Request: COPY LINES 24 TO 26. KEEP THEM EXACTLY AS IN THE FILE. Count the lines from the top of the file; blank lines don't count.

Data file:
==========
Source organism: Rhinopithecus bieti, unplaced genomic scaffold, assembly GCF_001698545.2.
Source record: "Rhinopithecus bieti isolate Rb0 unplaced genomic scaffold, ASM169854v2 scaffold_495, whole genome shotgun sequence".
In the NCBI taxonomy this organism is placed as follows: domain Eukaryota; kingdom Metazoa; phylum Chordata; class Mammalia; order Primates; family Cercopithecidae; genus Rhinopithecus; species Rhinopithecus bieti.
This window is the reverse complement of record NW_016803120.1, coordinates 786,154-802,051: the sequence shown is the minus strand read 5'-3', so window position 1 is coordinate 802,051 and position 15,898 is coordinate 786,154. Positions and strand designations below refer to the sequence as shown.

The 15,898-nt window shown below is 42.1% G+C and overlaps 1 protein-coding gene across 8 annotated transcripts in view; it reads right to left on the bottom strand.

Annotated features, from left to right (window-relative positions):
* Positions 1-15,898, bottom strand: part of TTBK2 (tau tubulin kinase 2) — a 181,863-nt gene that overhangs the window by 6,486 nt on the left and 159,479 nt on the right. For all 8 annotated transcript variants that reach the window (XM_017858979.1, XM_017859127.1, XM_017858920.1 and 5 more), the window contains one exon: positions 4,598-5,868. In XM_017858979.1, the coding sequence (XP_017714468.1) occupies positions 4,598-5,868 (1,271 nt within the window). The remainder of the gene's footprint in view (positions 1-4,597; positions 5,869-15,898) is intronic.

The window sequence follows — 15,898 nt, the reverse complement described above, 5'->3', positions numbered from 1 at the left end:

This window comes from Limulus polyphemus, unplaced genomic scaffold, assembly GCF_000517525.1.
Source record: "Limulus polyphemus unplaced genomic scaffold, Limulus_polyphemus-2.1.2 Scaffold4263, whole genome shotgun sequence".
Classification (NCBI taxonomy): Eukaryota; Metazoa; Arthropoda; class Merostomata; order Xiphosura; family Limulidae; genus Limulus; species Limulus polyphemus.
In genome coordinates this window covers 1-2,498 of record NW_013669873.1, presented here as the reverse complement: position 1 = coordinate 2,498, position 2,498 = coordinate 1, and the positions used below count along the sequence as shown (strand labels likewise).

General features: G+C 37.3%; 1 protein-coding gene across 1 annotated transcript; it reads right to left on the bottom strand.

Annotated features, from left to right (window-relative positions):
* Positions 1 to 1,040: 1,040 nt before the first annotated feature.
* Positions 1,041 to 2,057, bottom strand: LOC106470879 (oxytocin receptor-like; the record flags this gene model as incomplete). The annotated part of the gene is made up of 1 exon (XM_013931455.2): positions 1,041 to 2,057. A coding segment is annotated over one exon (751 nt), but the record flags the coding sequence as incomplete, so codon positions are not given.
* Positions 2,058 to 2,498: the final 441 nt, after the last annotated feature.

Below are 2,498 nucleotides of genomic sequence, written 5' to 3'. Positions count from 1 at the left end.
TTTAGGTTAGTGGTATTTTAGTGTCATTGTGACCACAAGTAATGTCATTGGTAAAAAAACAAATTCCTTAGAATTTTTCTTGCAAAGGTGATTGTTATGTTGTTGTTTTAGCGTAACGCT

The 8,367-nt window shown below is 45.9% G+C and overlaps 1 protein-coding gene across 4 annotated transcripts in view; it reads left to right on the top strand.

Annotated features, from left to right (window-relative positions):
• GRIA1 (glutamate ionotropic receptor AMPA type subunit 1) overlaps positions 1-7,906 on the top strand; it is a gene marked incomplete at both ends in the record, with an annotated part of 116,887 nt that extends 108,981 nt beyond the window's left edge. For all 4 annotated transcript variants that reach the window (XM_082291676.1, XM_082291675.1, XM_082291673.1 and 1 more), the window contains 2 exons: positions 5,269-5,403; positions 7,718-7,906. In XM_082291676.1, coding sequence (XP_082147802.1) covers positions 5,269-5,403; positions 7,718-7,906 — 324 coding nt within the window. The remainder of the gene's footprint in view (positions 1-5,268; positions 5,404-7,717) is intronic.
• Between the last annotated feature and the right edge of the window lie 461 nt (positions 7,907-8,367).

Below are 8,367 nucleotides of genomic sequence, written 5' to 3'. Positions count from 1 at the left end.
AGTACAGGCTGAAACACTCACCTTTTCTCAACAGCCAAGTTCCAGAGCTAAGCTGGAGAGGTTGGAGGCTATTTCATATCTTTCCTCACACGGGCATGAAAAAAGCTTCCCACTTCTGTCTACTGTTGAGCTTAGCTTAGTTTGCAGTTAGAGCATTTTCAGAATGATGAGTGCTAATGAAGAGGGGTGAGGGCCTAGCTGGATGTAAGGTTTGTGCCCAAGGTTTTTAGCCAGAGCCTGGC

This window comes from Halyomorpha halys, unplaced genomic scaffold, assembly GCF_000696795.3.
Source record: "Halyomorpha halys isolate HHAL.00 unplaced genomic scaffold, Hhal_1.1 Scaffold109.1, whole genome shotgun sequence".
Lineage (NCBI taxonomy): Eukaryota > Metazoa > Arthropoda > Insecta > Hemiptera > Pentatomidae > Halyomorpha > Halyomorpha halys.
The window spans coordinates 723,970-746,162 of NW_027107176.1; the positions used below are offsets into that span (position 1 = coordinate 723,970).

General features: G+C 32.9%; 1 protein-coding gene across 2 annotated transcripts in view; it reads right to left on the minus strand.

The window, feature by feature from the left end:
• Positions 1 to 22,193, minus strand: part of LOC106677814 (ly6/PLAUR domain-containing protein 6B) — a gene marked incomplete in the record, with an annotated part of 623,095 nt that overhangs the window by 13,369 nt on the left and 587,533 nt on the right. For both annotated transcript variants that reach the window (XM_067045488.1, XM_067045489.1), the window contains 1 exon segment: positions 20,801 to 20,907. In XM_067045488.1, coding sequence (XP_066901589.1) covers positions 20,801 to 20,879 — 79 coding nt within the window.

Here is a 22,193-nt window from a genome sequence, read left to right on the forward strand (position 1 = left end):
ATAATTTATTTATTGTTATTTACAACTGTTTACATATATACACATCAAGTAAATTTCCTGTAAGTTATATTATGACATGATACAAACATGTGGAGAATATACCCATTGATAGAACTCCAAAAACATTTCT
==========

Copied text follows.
Below are 8,367 nucleotides of genomic sequence, written 5' to 3'. Positions count from 1 at the left end.
AGTACAGGCTGAAACACTCACCTTTTCTCAACAGCCAAGTTCCAGAGCTAAGCTGGAGAGGTTGGAGGCTATTTCATATCTTTCCTCACACGGGCATGAAAAAAGCTTCCCACTTCTGTCTACTGTTGAGCTTAGCTTAGTTTGCAGTTAGAGCATTTTCAGAATGATGAGTGCTAATGAAGAGGGGTGAGGGCCTAGCTGGATGTAAGGTTTGTGCCCAAGGTTTTTAGCCAGAGCCTGGC

This window comes from Halyomorpha halys, unplaced genomic scaffold, assembly GCF_000696795.3.